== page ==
Education is the main driving force for successful careers. There can be no other exceptions or additions. Those who are keen on learning and broadening their mindset and world perception accomplish all their dreams. In other words, they work hard and get educated.

Nearly all countries have developed programs for public education including Uganda where the government introduced UPE (Universal Primary Education) for the children in Primary level of education as well as UPS (Universal Secondary Education) for those at the Secondary level. This is available for many children as it is free. However, on the other hand, this fact doesn’t solve the main problems of education. Gender bias in education also remains at higher rates.

The thing is when people fret about public or private education they mean big-city or urban schools. They forget about the millions of children who go to school in remote and rural areas. And it is here that the education situation in rural areas becomes very obvious and sometimes disappointing since rural-based schools tend to face so many challenges as compared to those in the town setting.

Poverty is the very first problem that affects education for children in rural areas of Uganda. The rates of unemployment, malnutrition, and poverty in villages are higher than in towns. This is as a result of population density that makes it more visible. Poverty, in turn, affects educational outcomes and frequently leads to early dropouts. In this case, most children do not even think of joining secondary education but rather drop out in a primary.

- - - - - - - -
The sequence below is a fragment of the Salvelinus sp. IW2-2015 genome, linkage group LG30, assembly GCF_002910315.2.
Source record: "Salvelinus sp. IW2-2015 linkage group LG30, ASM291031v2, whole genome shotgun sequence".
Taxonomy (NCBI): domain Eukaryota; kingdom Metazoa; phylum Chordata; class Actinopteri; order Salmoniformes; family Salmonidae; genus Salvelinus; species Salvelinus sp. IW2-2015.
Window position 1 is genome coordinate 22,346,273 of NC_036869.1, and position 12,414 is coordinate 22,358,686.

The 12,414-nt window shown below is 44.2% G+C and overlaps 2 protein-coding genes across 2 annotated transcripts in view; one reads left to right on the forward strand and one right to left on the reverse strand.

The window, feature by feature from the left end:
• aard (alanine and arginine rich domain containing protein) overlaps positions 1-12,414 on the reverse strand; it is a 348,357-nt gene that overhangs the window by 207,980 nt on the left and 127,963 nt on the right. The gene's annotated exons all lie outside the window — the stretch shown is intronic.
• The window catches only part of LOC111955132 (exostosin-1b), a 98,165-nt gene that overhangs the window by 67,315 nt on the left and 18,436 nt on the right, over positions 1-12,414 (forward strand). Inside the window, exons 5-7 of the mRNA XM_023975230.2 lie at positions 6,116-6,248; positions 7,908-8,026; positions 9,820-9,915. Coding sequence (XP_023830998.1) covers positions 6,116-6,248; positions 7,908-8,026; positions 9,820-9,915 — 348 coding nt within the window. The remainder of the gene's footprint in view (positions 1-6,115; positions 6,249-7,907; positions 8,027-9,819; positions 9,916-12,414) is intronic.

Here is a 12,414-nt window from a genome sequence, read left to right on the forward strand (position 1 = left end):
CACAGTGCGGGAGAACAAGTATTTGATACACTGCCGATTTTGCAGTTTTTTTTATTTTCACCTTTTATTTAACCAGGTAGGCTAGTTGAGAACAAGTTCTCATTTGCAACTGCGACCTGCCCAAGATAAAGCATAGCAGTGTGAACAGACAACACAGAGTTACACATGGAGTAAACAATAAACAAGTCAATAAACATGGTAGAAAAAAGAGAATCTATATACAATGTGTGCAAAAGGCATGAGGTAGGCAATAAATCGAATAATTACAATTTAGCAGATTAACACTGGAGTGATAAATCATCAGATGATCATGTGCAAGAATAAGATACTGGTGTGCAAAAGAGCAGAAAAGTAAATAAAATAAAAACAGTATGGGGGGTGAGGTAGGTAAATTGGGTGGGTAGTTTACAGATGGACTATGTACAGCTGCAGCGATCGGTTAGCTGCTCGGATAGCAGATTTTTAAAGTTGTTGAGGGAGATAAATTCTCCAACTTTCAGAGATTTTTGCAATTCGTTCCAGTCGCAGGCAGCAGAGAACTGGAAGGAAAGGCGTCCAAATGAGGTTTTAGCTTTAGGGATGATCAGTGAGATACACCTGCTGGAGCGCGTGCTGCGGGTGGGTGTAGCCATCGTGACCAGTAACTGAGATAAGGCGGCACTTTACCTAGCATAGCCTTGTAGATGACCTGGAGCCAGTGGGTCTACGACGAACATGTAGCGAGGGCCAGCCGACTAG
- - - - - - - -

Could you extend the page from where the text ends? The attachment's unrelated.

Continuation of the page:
The lack of teachers is yet another huge obstacle to education in the rural areas of Uganda. Actually, in rural areas, it can be extremely difficult to attract great teachers, and hiring, in general, is tougher in rural areas. The reason is, rural life is not suitable for everyone. Many services such as healthcare can be harder to obtain as well.

Physical distance is another huge problem children attaining education in rural areas have to face. Schools are located kilometers away from their homestay where kids have to move for long hours to get to their school. Some fail to go to school because it’s far while others tend to drop out.

Concentration by students in rural schools is minimal and most of the time the students are occupied by domestic choirs. These poor kids have to wake up early enough and help their parents to fetch water from the well as well as doing other domestic activities before they go to school and by the time they reach school, they’re exhausted and can hardly concentrate to understand what is being taught to them.

Most teachers are poor and many are drunkards due to frustration. The students, therefore, lack role models and often find no good reason to go to school.

Lack of lunch and poor classrooms make learning very difficult and hence increasing school dropouts. It’s unbelievable but true that parents of children in rural-based schools can barely afford to pay for their children’s school breakfast or lunch. And these children go hungry from morning to evening when they go back home. This makes it difficult for these hungry children to concentrate in class.

And lastly, children attaining education in rural schools in Uganda have limited access to UNEB past papers and monthly tests as in urban schools because stationery is too costly and those schools cannot afford the expenses. This as well makes learners panic during examination time with no clue on the look of the exam.

In conclusion, Uganda’s government, therefore, has a responsibility of extending better social services in rural areas such as roads, schools, hospitals to facilitate development in those areas and hence improve people’s standards of living as well as education for the poor kids.

Leave a Reply

Your email address will not be published. Required fields are marked *